This is a big undertaking. It touches nearly every piece of

what we do and how we work. It changes our org structure, the way we

collaborate, how we allocate resources, how we best empower our engineers and

how we market. 

One Strategy, One Microsoft 

We are rallying behind a single strategy as one company —

not a collection of divisional strategies. Although we will deliver multiple

devices and services to execute and monetize the strategy, the single core

strategy will drive us to set shared goals for everything we do. We will see

our product line holistically, not as a set of islands. We will allocate

resources and build devices and services that provide compelling, integrated

experiences across the many screens in our lives, with maximum return to

shareholders. All parts of the company will share and contribute to the success

of core offerings, like Windows, Windows Phone, Xbox, Surface, Office 365 and

our EA offer, Bing, Skype, Dynamics, Azure and our servers. All parts of the

company will contribute to activating high-value experiences for our customers.

We will reshape how we interact with our customers,

developers and key innovation partners, delivering a more coherent message and

family of product offerings. The evangelism and business development team will

drive partners across our integrated strategy and its execution. Our marketing,

advertising and all our customer interaction will be designed to reflect one

company with integrated approaches to our consumer and business marketplaces.

How we organize our engineering efforts will also change to

reflect this strategy. We will pull together disparate engineering efforts

today into a coherent set of our high-value activities. This will enable us to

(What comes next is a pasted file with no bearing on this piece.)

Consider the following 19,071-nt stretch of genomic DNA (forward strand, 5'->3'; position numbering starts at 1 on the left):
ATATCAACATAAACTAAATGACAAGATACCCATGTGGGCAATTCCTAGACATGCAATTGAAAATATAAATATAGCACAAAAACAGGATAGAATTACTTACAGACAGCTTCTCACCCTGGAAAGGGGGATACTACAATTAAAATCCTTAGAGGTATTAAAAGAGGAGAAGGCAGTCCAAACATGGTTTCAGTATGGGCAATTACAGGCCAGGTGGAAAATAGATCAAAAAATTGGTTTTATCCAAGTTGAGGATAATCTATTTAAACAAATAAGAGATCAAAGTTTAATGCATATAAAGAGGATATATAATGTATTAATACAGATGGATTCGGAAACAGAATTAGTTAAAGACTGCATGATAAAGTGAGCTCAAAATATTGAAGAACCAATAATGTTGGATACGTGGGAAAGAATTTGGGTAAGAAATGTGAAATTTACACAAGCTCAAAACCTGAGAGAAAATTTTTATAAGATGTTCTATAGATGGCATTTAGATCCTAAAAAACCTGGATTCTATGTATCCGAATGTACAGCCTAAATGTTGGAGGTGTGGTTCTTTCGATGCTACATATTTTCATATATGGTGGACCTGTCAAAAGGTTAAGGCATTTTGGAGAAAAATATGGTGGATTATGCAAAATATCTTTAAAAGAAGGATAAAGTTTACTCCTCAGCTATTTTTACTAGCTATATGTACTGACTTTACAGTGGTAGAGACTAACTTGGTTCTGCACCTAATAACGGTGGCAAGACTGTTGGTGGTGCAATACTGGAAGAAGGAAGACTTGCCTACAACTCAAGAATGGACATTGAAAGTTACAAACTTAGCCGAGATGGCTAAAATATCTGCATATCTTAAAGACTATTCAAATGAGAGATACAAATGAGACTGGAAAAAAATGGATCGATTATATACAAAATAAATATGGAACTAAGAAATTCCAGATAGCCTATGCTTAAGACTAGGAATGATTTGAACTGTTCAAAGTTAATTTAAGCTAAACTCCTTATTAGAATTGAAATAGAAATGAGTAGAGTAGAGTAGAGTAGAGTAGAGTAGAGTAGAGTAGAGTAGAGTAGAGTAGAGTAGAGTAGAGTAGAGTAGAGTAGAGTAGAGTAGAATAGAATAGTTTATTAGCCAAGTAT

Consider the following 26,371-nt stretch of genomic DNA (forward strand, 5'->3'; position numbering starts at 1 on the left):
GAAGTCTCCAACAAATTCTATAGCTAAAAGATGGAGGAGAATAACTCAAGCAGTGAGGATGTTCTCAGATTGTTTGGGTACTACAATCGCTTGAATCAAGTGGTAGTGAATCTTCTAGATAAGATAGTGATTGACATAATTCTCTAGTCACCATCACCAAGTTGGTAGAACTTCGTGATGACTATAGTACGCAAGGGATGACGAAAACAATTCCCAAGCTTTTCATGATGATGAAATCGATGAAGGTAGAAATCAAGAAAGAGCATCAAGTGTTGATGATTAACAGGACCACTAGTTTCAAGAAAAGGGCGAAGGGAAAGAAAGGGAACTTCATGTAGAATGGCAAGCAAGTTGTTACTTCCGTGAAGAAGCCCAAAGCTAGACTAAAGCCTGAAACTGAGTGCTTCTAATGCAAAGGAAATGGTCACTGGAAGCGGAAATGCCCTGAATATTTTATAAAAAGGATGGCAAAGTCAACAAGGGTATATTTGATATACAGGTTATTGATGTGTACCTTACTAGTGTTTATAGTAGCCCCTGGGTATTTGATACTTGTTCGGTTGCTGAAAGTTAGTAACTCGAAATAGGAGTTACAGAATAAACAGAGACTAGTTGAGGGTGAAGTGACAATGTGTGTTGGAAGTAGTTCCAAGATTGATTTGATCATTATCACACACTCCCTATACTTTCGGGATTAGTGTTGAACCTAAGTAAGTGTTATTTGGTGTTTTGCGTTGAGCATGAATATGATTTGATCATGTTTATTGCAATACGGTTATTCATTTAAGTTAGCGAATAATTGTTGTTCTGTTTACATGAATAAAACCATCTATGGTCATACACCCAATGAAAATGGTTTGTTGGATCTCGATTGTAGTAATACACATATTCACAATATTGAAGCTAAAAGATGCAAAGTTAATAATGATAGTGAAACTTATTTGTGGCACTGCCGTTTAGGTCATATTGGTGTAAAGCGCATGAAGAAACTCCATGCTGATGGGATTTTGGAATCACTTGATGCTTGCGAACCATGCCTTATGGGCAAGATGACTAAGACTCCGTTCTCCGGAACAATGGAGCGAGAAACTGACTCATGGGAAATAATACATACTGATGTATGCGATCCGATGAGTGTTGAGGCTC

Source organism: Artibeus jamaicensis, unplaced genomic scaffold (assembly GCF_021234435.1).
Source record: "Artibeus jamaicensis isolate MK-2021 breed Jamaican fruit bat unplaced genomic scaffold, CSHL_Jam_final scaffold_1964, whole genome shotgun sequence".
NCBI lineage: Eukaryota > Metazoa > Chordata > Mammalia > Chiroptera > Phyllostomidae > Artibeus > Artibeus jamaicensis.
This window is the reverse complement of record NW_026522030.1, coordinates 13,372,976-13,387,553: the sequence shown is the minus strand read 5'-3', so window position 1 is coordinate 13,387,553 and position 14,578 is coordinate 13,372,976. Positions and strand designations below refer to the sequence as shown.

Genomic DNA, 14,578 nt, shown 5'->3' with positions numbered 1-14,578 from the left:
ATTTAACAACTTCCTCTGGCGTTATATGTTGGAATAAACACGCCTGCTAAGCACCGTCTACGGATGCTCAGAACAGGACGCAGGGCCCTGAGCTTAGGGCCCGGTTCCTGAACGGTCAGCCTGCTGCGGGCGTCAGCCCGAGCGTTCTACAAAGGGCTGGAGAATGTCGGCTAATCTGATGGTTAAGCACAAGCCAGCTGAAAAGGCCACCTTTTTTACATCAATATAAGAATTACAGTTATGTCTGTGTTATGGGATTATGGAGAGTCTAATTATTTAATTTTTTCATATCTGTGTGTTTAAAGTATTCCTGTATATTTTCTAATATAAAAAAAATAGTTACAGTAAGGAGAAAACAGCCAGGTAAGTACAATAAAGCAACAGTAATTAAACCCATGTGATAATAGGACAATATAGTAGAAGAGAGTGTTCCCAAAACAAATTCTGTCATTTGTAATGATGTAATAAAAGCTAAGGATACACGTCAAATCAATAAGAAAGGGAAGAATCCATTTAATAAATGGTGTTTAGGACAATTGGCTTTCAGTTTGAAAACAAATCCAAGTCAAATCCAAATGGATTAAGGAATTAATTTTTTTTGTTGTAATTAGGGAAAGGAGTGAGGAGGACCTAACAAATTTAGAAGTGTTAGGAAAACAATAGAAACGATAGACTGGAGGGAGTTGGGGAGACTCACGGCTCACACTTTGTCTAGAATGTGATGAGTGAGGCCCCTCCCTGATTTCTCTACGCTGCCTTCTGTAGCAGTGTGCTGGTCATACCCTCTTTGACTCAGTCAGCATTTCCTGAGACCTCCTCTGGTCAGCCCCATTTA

deliver the most capability — and be most efficient in development and operations

— with the greatest coherence to all our key customers. We will plan across the

company, so we can better deliver compelling integrated devices and services

for the high-value experiences and core technologies around which we organize.

This new planning approach will look at both the short-term deliverables and

long-term initiatives needed to meet the shipment cadences of both Microsoft

and third-party devices and our services. 

This means we will organize the company by function:

Engineering (including supply chain and datacenters), Marketing, Business

Development and Evangelism, Advanced Strategy and Research, Finance, HR, Legal,

and COO (including field, support, commercial operations and IT). Each

discipline will help drive our overall strategy. Each discipline will also be

charged with improving our core capabilities in its area. We must improve in

all aspects of the business. 

There will be four engineering areas: OS, Apps, Cloud, and

Devices. We will keep Dynamics separate as it continues to need special focus

and represents significant opportunity. We will consolidate our technologies

coherently into these groups pulling together some things that have been spread

out in our current BG structure like cloud infrastructure, operating systems,

mail, and identity, to name a few. Some of these changes will involve putting

things together and others will involve repartitioning the work, but in all

instances we will be more coherent for our users and developers. We have

resolved many details of this org, but we still will have more work to do.

Undoubtedly, as we involve more people there will be new issues and changes to

our current thinking as well. Completing this process will take through the end

of the calendar year as we figure things out and as we keep existing teams

focused on current deliverables like Windows 8.1, Xbox One, Windows Phone, etc.

To improve engineering pace and quality, we will increase

focus on our engineering systems, processes, and tools to improve the

productivity of every engineer and to facilitate engineering collaboration and

contribution across the company. Our engineering culture and new structure will

enable more cross- group contribution, while maintaining confidentiality of

some projects as needed. We will improve the approach we use to get MSR

involved in product development, building on and enhancing our significant

strengths there.

Organizing for Speed and Strategic Alignment

Specifically, our teams and their leaders will be these:

  • Operating

         Systems Engineering Group
    . Terry Myerson will lead this group, and it

         will span all our OS work for console, to mobile device, to PC, to

         back-end systems. The core cloud services for the operating system will be

         in this group.
  • Devices

         and Studios Engineering Group.